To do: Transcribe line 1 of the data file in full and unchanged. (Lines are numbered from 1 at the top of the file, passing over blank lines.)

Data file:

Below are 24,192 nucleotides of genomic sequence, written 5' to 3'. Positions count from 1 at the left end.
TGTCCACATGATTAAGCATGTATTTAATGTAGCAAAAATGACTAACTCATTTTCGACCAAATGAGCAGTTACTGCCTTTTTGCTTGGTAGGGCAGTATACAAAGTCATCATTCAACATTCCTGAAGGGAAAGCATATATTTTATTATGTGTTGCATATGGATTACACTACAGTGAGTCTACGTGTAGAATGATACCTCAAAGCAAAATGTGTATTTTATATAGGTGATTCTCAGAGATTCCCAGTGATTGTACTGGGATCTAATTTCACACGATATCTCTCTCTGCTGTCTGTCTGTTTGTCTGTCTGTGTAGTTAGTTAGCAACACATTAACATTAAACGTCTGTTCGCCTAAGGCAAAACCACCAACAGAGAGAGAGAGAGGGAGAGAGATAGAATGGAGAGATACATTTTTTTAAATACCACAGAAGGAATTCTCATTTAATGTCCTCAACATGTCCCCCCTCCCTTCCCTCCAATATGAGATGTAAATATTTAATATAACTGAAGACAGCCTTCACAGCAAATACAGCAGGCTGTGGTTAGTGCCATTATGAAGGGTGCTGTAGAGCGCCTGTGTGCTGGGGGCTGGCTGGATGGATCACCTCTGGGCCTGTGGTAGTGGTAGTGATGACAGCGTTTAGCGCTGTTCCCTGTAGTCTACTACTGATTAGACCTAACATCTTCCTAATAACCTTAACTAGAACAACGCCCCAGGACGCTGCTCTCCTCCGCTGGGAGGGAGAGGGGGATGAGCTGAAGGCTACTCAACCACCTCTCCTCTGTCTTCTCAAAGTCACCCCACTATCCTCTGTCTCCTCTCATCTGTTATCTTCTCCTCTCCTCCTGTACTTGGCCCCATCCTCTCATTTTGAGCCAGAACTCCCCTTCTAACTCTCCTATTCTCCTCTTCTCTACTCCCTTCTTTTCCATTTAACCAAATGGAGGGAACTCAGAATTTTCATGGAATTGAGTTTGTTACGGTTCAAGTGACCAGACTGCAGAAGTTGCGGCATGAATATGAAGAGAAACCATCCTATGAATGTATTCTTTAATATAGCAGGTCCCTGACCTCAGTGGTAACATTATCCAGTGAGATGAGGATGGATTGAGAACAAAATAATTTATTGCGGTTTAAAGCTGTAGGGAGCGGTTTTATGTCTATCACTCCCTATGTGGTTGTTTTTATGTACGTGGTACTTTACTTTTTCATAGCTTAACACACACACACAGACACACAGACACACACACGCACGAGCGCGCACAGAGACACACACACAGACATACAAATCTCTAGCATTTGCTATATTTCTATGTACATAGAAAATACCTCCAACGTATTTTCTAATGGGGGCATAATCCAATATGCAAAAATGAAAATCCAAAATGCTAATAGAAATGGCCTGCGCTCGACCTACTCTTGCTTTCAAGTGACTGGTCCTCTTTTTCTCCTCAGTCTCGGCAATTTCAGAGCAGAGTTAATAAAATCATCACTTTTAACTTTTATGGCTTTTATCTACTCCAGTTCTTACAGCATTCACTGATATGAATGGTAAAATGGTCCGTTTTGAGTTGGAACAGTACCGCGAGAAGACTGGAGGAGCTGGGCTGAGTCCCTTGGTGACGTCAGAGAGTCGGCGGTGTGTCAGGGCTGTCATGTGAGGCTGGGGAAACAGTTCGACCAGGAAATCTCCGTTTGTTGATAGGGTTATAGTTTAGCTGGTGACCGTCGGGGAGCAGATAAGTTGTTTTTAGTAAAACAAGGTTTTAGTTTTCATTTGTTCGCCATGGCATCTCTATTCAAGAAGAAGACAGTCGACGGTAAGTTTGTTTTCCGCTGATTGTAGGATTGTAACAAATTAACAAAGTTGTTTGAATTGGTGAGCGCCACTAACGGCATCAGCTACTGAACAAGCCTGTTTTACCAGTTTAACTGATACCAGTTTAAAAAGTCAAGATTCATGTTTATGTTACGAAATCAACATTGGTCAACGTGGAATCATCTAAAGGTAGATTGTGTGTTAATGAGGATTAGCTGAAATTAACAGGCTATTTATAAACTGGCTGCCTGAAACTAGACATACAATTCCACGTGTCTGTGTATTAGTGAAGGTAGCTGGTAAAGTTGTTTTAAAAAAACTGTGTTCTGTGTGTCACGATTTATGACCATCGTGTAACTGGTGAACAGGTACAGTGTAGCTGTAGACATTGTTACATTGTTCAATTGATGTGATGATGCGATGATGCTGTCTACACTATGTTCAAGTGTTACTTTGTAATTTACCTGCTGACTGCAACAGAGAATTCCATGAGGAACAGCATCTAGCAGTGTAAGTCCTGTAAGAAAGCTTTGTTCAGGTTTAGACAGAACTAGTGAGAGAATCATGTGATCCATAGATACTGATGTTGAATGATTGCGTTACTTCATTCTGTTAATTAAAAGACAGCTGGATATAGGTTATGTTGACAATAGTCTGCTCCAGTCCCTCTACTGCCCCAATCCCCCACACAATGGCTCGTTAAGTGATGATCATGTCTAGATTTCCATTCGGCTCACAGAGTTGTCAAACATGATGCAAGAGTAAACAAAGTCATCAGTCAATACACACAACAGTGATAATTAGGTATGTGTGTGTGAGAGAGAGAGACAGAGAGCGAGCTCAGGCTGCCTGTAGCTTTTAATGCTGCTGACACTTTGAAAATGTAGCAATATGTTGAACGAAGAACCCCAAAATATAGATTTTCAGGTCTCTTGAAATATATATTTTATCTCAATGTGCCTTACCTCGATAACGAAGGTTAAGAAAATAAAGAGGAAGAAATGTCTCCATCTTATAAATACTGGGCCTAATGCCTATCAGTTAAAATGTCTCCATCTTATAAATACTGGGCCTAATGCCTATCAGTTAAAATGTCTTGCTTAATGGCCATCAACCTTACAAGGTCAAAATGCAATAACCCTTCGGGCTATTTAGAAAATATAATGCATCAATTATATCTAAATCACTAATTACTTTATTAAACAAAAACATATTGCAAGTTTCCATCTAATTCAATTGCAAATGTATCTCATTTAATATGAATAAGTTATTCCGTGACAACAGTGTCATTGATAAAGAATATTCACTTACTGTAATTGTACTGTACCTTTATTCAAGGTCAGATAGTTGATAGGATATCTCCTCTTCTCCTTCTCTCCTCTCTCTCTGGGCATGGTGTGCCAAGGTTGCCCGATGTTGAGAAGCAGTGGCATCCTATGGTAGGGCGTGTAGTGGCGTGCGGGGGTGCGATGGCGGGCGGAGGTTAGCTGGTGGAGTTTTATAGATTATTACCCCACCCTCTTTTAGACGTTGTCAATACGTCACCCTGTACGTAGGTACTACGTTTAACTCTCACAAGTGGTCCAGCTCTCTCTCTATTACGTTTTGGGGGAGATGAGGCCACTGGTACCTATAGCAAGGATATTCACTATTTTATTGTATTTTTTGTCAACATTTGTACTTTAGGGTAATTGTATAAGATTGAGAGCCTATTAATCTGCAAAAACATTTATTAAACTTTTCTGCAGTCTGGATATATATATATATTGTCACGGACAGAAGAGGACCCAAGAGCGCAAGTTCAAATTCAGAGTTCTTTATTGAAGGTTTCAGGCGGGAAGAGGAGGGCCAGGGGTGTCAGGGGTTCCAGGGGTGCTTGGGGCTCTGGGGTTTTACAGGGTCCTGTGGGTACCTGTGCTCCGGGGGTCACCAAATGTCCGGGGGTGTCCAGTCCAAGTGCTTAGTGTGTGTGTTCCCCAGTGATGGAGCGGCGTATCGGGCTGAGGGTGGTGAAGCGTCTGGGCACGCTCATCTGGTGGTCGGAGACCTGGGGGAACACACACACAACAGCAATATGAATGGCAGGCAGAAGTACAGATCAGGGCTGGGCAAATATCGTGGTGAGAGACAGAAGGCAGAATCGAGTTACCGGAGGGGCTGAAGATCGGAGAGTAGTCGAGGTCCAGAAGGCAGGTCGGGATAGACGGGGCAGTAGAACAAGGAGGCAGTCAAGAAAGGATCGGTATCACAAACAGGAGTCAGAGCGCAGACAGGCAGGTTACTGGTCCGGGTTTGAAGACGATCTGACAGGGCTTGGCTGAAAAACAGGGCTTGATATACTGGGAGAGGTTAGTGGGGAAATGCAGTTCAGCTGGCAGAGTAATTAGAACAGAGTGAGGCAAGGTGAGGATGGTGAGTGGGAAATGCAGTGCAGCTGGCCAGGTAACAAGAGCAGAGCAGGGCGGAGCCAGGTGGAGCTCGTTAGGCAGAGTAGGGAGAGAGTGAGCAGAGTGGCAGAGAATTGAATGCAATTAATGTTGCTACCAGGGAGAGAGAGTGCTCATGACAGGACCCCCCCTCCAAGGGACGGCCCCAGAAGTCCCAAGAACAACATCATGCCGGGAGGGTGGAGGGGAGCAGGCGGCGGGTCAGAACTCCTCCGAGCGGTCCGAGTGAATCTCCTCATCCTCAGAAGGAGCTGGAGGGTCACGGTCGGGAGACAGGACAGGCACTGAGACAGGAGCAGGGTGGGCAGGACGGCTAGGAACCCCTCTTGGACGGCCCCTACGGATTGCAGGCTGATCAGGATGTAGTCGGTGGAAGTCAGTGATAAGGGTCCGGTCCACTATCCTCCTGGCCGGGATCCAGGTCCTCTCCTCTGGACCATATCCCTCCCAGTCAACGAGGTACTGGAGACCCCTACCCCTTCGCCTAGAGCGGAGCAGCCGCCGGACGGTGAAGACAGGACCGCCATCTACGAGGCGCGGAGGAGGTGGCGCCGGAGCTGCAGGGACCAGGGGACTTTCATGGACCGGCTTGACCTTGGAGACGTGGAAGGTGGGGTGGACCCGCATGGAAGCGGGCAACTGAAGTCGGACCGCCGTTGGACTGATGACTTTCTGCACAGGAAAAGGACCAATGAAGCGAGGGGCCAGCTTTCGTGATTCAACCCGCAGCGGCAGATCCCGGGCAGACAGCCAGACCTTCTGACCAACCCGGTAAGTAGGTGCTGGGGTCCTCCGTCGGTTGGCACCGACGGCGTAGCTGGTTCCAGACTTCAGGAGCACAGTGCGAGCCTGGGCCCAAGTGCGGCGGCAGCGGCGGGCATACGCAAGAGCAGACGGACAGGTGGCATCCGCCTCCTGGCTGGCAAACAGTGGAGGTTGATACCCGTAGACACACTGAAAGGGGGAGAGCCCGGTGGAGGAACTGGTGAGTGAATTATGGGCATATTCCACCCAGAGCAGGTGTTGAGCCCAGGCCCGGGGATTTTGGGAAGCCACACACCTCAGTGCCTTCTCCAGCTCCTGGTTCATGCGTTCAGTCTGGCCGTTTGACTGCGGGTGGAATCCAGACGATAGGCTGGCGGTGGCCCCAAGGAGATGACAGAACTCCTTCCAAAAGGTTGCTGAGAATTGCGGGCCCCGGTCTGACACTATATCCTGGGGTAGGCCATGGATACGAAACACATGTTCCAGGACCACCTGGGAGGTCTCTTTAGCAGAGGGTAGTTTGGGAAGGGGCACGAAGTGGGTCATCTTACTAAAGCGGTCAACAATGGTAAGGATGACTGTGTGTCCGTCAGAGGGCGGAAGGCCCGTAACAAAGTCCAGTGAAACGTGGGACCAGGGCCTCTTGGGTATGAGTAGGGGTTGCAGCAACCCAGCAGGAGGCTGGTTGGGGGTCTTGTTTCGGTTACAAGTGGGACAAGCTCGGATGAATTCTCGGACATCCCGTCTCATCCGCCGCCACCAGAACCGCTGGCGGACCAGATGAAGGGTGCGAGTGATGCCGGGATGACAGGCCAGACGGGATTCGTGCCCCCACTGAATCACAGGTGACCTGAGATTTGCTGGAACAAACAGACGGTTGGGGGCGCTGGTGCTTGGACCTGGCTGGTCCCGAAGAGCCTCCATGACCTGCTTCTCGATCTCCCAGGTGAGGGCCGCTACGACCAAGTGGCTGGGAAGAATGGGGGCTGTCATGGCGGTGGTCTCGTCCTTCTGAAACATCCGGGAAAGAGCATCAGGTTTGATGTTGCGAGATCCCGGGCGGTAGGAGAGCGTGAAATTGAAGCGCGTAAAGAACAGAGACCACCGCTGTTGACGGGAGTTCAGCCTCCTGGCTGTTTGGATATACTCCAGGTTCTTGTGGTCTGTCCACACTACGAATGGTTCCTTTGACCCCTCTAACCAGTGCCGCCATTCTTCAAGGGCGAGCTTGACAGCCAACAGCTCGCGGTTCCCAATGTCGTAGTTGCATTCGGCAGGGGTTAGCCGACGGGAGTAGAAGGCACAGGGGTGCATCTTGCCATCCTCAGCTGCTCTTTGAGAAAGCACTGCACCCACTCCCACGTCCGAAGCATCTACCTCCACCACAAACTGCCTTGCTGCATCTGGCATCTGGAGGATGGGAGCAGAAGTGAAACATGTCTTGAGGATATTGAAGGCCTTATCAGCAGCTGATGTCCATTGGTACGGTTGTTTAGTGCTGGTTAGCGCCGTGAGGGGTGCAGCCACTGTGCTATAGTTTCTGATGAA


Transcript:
Below are 24,192 nucleotides of genomic sequence, written 5' to 3'. Positions count from 1 at the left end.